Tom Hanks Was Briefly Afraid Of What The Success Of Survivor Might Mean For Cast Away

It sometimes feels like "Cast Away" doesn't get as much love as it deserves. It's certainly well-regarded by both critics and audiences, but it almost seems a bit forgotten. Yes, it still airs on cable pretty regularly, but it's not a film that comes up in day-to-day cinema conversation often. After all, when people talk about the best Tom Hanks movies and performances, they tend to go right to films like "Philadelphia," "Saving Private Ryan," and "Forrest Gump," when the best performance of his career may very well have been as Chuck Noland in "Cast Away." Considering the fact he spends most of the movie completely isolated, and his primary scene partner is a volleyball, the movie is a testament to his star power and acting talent.

And as great as Hanks was in the film, and as satisfying (and wildly successful) a film as "Cast Away" wound up being, there was a time when the actor was worried about how it would be received. Not because he didn't believe in it — he knew it had all of the elements to be exceptional. Instead, it was because of another desert island phenomenon: "Survivor." When the long-running reality series first debuted on American television in 2000, it "spooked" Hanks. He was concerned that by the time "Cast Away" hit theaters, "Survivor" would either have stolen the movie's thunder or turned the concept into a bit of a joke. That proved to be a valid concern, too, since there were stories of audience members yelling "Vote him off!" when the trailer played in theaters.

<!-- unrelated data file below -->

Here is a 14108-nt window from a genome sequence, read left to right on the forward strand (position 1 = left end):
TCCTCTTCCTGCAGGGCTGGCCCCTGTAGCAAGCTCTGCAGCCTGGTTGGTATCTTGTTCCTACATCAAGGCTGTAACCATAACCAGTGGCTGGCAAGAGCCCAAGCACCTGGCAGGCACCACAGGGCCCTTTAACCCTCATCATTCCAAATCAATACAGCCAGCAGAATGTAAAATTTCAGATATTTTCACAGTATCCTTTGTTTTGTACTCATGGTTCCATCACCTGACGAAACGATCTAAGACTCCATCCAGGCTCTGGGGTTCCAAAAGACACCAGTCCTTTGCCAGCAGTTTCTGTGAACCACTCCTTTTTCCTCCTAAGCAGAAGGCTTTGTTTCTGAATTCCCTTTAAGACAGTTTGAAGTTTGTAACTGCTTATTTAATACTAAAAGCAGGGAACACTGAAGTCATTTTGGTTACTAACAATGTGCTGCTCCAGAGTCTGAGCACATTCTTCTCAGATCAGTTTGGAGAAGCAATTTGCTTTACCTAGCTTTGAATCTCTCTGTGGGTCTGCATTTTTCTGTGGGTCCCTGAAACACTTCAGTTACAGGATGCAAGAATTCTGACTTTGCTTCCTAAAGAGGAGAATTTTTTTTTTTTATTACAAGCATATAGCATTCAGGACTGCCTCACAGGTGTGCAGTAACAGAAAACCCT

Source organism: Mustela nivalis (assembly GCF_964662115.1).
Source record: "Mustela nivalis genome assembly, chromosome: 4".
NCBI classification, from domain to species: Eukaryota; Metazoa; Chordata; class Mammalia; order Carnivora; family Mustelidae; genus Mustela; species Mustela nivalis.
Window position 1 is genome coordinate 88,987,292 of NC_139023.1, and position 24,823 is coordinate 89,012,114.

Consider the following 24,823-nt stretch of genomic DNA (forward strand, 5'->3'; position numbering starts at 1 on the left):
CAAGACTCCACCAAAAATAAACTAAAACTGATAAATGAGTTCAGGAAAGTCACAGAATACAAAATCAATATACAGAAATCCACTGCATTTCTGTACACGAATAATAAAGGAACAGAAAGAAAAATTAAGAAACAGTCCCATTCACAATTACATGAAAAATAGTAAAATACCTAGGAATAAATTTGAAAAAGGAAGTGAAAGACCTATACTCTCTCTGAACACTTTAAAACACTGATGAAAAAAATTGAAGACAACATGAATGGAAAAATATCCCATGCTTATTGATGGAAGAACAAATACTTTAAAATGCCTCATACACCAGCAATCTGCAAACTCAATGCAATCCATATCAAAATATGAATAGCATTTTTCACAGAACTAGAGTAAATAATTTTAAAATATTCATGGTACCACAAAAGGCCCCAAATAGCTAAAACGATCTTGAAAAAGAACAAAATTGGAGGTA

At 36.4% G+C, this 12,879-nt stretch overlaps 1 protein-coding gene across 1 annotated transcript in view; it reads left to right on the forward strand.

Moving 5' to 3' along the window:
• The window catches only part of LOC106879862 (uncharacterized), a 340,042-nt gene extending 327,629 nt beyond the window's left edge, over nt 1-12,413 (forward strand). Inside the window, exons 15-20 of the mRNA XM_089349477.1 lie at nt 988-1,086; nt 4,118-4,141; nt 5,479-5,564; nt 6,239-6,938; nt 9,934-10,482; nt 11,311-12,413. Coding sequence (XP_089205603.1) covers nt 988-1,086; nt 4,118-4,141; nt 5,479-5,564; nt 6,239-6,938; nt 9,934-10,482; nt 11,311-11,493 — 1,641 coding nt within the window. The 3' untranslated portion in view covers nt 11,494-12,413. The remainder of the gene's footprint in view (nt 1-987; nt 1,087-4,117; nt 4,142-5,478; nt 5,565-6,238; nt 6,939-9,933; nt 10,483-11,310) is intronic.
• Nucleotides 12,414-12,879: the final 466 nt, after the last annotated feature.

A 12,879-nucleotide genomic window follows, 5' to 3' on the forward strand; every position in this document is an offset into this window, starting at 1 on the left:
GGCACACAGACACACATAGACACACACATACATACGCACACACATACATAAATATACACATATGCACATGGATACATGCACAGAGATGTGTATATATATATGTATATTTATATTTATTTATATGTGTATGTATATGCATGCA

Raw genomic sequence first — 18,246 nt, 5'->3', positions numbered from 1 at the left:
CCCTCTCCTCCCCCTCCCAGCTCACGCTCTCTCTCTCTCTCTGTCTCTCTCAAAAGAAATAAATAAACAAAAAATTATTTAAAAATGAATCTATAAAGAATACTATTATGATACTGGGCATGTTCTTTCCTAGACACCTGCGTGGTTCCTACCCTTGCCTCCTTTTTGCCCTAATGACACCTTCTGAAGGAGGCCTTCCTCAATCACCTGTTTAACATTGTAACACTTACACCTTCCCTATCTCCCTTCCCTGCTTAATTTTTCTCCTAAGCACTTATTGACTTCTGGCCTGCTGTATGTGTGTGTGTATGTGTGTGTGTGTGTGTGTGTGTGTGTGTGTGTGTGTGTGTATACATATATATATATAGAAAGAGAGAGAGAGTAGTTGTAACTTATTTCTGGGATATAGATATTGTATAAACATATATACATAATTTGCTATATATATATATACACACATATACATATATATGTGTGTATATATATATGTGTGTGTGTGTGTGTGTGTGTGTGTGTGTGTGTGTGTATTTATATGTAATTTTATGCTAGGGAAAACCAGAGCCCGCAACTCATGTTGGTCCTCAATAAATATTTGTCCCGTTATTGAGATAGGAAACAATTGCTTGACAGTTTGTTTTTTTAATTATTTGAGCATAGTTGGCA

Outwit, outlast, out ... volleyball?

By now, it's clear that there was room in the world for both "Cast Away" and "Survivor." Tom Hanks earned a well-deserved Oscar nomination for his performance, and "Cast Away" was the year's third highest-grossing film worldwide. Meanwhile, "Survivor" continues to chug right along, with Jeff Probst and his khaki shorts entering their 44th season on the air in March. It wasn't long after his initial concerns that Hanks managed to quell his worries, as he told Entertainment Weekly the year "Cast Away" was released:

"I always felt we didn't have a trivial film. Good or bad, we always had something that was much more substantial than what is essentially a game show that is a television phenomenon."

The film's writer, William Broyles, also noted that it wasn't the first time a Tom Hanks movie was released around the same time as other similarly themed films, noting in that same interview, "Remember, 'Big' was like the fourth of those movies about switching bodies, and which one do you remember?"

Obviously, the "Cast Away" comparisons to both "Survivor" and "Gilligan's Island" were always going to be there. There was no way to avoid it, even if no one could have predicted how massively popular "Survivor" would become. Of course, there's one thing that Probst and "Survivor" didn't have that proved to be Hanks and director Robert Zemeckis's secret weapon: the world's most beloved volleyball. And there's no chance in hell the movie-going audience would ever dare vote Wilson off the island.